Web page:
Imagine a world without property taxes, exorbitant rent, and outrageous utility bills. Those are the perks of living on a boat. Although you still have to pay for electricity and docking, living on a boat saves more money than popular “green” efforts like going solar in a traditional house.
Do you want to live on a boat?
Living on a boat isn’t everyone’s idea of a good time. Some people are happy to pay more to live on land. However, if you’re considering a houseboat as a way to cut living expenses and be eco-friendly, you’re on the right track.
A houseboat is like a tiny home you can drive
Tiny homes are all the rage today. How about a tiny home you can drive on the water?
Houseboats make tiny living even more convenient in many ways.
- Relocating. A tiny home on land is difficult to relocate and requires engineering, hefty fees, and plenty of equipment. With a houseboat, you can just drive to your new location.
- Layout. A typical houseboat has a layout similar to a fifth wheel trailer. There’s usually a bedroom, a living area, and a kitchen, but there isn’t much space to stretch out. Still, cleverly designed interiors can provide a high level of organization and ample storage.
- Floating homes have more space. Another type of houseboat is a floating home. These are more spacious than houseboats. Check out these photos of a 360 square foot houseboat in Seattle, Washington. The interior has been perfectly designed to maximize space, and it looks more like a studio apartment than a boat.Floating homes are permanently attached to a dock, they’re connected directly to a sewer, and you can’t drive them because they don’t have a means for propulsion. Floating homes sell for more than houseboats, but they hold their value over time.If what you want is a small space on the water that resembles an apartment, a floating home is probably the right choice. If you want the freedom to go fishing, travel with your home, or relocate quickly and cheaply, you want a traditional houseboat.
What does it cost to live on a boat?
The costs associated with living on a boat aren’t as high as a traditional house, but don’t quit your day job. You won’t pay land tax but you’ll need to perform regular boat-specific maintenance, buy standard equipment like a boat cover and a deicer, and pay individual fees for necessary services. It’s cheaper than renting a house on land, but keeping track of tasks is tedious.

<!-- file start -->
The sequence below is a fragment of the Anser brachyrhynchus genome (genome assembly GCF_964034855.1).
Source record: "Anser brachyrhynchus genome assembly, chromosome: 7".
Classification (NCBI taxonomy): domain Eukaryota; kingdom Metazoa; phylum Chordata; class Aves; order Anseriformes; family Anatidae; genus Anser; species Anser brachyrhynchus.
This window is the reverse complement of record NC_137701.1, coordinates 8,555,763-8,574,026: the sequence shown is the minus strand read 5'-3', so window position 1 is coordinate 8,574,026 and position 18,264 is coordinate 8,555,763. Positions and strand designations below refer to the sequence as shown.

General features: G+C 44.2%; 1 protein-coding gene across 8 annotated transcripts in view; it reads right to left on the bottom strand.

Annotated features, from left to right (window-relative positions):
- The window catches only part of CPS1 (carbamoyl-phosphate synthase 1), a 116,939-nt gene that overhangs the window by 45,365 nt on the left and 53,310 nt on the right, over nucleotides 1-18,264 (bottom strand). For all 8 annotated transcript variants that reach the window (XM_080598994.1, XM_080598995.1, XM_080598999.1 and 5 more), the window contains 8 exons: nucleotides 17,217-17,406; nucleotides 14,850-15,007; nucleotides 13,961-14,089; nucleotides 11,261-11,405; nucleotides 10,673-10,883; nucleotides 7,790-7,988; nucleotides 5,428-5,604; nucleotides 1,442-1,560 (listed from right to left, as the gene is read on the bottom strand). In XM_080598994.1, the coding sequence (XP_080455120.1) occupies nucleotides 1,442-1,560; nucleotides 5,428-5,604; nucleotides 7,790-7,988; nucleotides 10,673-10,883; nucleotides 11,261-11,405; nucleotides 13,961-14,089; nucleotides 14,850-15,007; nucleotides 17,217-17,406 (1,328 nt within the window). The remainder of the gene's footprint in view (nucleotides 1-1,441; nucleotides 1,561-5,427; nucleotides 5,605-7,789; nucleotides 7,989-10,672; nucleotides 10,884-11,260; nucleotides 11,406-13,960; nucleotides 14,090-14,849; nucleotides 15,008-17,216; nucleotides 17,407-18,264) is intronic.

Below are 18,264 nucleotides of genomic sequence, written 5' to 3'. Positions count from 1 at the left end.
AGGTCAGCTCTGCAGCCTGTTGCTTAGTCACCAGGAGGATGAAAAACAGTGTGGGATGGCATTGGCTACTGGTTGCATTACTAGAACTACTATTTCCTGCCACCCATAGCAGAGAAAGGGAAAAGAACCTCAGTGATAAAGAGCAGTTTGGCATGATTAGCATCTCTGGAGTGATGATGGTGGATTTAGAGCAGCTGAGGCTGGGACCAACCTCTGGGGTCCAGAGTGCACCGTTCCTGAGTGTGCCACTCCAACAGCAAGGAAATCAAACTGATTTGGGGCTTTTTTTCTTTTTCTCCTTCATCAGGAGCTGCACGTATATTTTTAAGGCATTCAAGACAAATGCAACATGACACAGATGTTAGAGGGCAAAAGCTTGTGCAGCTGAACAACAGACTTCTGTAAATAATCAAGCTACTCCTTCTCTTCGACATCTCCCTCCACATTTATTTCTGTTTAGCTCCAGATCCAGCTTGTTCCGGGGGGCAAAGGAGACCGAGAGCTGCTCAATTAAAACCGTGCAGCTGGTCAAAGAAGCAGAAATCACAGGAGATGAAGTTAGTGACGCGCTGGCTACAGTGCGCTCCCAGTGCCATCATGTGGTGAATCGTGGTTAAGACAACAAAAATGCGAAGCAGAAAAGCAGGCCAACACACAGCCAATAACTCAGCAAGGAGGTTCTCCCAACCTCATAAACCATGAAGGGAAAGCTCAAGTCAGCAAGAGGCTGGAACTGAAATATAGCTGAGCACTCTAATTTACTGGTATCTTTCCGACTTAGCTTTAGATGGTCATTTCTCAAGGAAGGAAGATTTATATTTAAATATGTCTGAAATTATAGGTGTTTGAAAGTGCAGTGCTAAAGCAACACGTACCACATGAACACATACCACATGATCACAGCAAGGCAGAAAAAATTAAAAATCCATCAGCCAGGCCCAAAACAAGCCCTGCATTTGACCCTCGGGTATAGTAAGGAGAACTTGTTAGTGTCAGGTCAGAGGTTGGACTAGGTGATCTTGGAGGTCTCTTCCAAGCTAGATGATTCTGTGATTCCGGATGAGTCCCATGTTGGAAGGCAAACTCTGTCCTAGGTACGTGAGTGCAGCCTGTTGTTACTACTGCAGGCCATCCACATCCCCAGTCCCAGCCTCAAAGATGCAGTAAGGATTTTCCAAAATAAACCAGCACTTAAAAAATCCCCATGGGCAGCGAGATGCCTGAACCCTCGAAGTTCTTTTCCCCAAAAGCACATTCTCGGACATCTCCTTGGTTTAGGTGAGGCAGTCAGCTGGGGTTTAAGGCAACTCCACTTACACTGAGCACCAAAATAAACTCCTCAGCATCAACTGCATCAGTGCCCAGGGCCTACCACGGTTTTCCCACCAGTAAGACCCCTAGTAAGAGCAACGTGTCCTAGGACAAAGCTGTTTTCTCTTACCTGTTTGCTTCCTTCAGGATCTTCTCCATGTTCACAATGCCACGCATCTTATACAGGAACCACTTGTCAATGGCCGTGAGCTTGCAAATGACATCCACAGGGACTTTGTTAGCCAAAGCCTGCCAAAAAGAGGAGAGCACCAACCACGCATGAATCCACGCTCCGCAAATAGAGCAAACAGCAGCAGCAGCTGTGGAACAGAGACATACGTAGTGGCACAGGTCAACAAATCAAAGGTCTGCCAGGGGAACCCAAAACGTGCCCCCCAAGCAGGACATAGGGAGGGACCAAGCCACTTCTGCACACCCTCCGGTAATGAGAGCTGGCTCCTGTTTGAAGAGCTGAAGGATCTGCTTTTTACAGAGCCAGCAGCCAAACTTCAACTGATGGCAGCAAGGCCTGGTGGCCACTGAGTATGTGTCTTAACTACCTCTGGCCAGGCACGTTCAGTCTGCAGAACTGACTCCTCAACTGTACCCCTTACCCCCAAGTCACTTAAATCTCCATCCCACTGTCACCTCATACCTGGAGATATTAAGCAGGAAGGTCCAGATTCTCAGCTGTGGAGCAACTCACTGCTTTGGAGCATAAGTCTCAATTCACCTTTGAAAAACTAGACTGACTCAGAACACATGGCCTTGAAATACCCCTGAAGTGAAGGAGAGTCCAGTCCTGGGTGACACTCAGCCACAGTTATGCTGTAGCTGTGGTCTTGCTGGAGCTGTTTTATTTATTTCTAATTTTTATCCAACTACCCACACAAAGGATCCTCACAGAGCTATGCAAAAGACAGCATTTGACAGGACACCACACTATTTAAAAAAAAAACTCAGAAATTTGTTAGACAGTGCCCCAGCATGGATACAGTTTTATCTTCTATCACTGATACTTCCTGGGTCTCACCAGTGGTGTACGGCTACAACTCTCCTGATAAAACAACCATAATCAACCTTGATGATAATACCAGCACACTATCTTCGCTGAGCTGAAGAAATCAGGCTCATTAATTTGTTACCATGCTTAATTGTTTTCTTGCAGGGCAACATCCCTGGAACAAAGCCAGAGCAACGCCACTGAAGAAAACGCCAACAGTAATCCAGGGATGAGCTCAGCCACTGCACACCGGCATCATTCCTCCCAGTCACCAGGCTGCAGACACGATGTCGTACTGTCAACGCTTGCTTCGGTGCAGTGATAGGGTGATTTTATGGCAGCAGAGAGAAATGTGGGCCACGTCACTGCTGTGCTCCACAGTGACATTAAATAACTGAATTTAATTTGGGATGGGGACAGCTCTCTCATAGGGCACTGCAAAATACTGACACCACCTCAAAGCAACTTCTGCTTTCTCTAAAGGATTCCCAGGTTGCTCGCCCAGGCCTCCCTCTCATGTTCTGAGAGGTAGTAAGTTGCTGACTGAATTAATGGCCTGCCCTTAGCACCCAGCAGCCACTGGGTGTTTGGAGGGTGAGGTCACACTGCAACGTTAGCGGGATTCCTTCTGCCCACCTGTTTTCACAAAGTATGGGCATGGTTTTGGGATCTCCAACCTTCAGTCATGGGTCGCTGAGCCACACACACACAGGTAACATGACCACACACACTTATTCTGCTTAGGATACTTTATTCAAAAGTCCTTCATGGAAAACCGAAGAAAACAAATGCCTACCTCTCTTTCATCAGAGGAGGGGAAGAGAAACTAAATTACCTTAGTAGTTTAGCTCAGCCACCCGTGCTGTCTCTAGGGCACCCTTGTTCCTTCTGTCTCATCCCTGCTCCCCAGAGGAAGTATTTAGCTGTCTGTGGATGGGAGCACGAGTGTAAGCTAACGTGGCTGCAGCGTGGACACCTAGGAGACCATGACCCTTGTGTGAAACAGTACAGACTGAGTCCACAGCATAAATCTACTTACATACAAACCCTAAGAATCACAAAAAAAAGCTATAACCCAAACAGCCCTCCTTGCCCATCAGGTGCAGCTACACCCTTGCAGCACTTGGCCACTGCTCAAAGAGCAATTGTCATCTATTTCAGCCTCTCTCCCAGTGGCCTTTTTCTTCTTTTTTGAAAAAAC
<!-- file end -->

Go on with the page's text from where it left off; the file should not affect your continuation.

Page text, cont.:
Slate.com published an overview of expenses incurred by a couple living on a boat with a baby. The couple purchased a 40-foot Catalina cruiser for $150,000 and their mortgage payments were $800 a month. By their calculations, they would save $50,000 over three years by living full-time on board the boat and ditching their apartment.
Living on the boat costs the couple around $2,200 per month, while an apartment in the area would cost up to $3,000.
The couple pays $1,050 to keep the boat at a marina, and that cost covers water and electricity, provides two parking spaces, pool and laundry access, and a mailing address. It costs $25 per week to empty the boat’s septic tank, and they pay a diver $50 every 6 months to clean the bottom of the boat. Washing and waxing the boat costs $80 each month.
There are some inconveniences to consider
Despite the money-saving possibilities of living on a boat, there are inconveniences to consider. Not all marinas include water and electricity with their docking/live aboard fees. When fees are separate, they can add up fast. Some marinas provide regular septic pumping, but charge a higher docking fee. Although usually provided, sharing garbage and recycling bins can be a problem in some areas.
The biggest drawback to living on a houseboat or a floating home is the proximity to neighbors. Floating homes can be parked as close as ten feet away, so you’ll hear all your neighbor’s parties and loud music.
You’re more likely to get a parking space by docking a houseboat at a marina than you are renting or buying a floating home. Another point to consider is that floating homes are often part of a homeowner’s association, which means more fees and taxes.
Living on a boat could be the future of sustainability
Of all the reasons to consider living on a boat, sustainability is one. By living in a small space, you’ll use less water, electricity, and produce less waste. You’ll train yourself to be efficiently frugal with what you have instead of expanding your lifestyle out into the environment.
Would you consider living in a houseboat? Why or why not?
Article Submitted By Community Writer